Running aground is one of the most common types of boating accidents. While it can be difficult to avoid entirely, given the changeable nature of the underwater environment, there are things you can do to minimize your risk of running aground and steps you can take to try to free your boat if it does happen.
Running aground occurs when the water is no longer deep enough for a vessel to float. Shoals and other underwater hazards can result in the water depth changing suddenly. If a boat hits the bottom and becomes stuck, it’s known as being grounded or running aground.
In the event that you run aground, the first step you should always take is to stop and assess the situation. The next steps you take will depend entirely on the condition of those on board, the amount of damage the vessel has sustained and how far it has run aground.
First, turn off the motor and check for injuries. If anyone is seriously injured, use your VHF radio to contact the authorities and send out a distress signal to indicate to other vessels that you are in need of assistance.
If no one is seriously injured or in immediate danger, the next step is to check the boat for damage. Has the hull been breached? Are you taking on water? Stay alert for any smell of gasoline that could indicate a dangerous leak.
If there’s no structural damage, you can try to free your boat. There are a few different methods you can attempt:
No prevention strategy is perfect. That’s why it’s best to use multiple methods to help you avoid running aground.
The first and most important prevention strategy is situational awareness. When you’re boating, you should always keep a proper lookout for any indications of underwater hazards. Don’t assume that every hazard will be clearly marked with a marine buoy—keep an eye out for any changes in wave patterns or the colour of the water that might indicate a shallow patch or shoal. You can also take a look at the route other vessels take through a waterway to find safe passage.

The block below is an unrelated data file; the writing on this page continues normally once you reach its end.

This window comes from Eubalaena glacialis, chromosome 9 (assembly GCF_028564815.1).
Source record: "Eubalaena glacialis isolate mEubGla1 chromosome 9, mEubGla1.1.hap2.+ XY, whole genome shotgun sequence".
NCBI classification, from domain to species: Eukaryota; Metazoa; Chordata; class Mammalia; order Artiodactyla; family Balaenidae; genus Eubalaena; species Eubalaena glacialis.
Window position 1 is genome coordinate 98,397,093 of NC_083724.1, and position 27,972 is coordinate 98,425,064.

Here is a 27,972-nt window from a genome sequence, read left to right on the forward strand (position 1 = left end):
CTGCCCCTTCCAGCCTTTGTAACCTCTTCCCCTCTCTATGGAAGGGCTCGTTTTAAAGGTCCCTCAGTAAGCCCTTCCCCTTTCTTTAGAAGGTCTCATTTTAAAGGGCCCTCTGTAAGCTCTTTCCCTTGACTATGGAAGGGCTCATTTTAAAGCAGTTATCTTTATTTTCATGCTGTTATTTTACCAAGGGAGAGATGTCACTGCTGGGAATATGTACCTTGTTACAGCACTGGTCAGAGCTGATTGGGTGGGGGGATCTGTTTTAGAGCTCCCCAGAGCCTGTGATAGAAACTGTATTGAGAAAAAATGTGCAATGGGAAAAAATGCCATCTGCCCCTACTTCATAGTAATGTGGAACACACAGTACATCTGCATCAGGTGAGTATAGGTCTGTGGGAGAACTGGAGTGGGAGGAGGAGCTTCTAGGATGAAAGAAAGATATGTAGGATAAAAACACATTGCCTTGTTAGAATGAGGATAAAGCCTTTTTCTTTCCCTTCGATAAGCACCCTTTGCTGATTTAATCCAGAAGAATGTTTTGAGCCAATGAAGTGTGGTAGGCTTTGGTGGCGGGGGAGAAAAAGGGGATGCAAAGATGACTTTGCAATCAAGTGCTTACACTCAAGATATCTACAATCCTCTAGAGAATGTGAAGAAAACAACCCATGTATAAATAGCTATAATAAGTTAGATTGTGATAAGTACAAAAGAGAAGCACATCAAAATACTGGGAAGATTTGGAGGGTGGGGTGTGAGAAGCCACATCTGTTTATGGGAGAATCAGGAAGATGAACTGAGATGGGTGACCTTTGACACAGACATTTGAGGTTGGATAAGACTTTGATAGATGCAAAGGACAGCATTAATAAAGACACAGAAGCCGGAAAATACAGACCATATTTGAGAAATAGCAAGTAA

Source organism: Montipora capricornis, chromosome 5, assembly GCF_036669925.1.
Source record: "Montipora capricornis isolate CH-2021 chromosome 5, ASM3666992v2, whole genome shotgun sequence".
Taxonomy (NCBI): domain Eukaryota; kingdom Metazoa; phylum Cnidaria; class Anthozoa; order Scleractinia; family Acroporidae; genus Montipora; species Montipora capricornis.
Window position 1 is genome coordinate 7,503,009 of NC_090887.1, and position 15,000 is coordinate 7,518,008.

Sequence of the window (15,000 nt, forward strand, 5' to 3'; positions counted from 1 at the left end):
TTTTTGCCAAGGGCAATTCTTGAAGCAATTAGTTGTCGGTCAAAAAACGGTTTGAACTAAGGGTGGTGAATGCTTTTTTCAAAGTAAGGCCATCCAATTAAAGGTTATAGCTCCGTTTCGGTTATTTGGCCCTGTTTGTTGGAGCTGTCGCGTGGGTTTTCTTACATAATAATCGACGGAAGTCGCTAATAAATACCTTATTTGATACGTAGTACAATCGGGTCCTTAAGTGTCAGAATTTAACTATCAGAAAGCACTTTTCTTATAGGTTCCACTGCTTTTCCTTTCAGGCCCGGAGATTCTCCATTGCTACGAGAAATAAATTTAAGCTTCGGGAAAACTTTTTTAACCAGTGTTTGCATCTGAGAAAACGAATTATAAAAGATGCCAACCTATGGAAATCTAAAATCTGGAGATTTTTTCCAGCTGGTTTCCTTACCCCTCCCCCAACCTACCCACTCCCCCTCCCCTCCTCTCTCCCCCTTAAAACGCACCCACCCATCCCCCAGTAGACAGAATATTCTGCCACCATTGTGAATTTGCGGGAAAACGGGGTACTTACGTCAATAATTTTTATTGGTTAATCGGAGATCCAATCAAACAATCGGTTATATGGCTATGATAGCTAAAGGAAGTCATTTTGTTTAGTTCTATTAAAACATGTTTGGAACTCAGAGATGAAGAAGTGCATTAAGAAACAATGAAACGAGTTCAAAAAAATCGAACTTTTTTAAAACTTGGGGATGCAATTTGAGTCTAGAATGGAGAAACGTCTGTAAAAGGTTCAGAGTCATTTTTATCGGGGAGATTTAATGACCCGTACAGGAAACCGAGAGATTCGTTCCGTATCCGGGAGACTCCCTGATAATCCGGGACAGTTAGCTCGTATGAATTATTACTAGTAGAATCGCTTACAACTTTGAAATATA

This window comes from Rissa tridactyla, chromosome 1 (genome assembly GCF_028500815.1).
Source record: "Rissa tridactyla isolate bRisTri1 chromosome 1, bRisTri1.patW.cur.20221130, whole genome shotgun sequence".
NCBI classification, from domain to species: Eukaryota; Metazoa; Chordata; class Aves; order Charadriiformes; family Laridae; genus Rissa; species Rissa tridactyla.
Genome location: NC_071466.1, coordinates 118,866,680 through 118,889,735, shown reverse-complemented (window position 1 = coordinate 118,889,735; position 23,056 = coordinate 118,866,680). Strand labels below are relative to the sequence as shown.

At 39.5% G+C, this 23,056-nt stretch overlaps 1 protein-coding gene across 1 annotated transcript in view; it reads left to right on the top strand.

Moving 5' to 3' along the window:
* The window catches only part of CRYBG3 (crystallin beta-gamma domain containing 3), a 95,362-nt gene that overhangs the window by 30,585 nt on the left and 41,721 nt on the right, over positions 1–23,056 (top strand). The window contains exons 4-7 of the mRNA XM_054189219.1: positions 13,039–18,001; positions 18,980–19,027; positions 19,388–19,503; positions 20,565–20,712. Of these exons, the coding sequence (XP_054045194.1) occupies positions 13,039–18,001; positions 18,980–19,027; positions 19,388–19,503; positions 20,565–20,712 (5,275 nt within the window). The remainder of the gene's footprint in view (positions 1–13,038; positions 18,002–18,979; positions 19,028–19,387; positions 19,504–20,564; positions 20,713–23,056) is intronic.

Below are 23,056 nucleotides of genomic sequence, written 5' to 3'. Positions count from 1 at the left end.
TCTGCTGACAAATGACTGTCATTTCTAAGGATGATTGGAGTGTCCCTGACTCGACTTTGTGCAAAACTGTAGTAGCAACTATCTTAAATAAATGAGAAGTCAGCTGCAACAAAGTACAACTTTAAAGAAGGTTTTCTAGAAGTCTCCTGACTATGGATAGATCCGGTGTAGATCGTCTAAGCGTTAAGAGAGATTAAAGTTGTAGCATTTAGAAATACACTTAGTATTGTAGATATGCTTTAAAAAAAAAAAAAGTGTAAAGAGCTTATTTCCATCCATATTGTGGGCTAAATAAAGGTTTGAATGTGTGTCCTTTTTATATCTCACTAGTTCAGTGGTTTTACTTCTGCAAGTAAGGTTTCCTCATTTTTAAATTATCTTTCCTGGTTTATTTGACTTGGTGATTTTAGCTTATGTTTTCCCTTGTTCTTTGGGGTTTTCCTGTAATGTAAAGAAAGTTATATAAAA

If you’re boating in unfamiliar waters, charts are an indispensable tool to have, as they indicate the locations of things like channels, shoals and underwater obstructions. It’s best to take a good look at the charts for the area before you get underway, and keep them handy while you’re on the water so that you can consult them as necessary. There are even marine navigation apps available that provide access to the most up-to-date charts!
In order to avoid any hazards you do spot, you need to maintain a safe speed and be familiar with your boat’s stopping distance and maneuverability. You should be aware of how long it takes your boat to come to a standstill at various speeds and how sharply you can maneuver away from an obstacle without capsizing.
If you are in a situation where you are concerned about the possibility of running aground, slow down. You’ll shorten your stopping distance and reduce the likelihood of damaging your boat if it ends up grounded.
Safety is a vital aspect of boating. From the safety equipment required on board a boat to how to react in an emergency situation, there’s a lot that boaters need to know in order to keep themselves and their passengers safe on the water.
Drive a Boat Canada offers a safety course for boaters to learn everything they need to know before taking the online boating exam to obtain their Pleasure Craft Operator Card. The card is a license required by law for those wishing to boat recreationally in Canada. Register today to begin your boating adventure!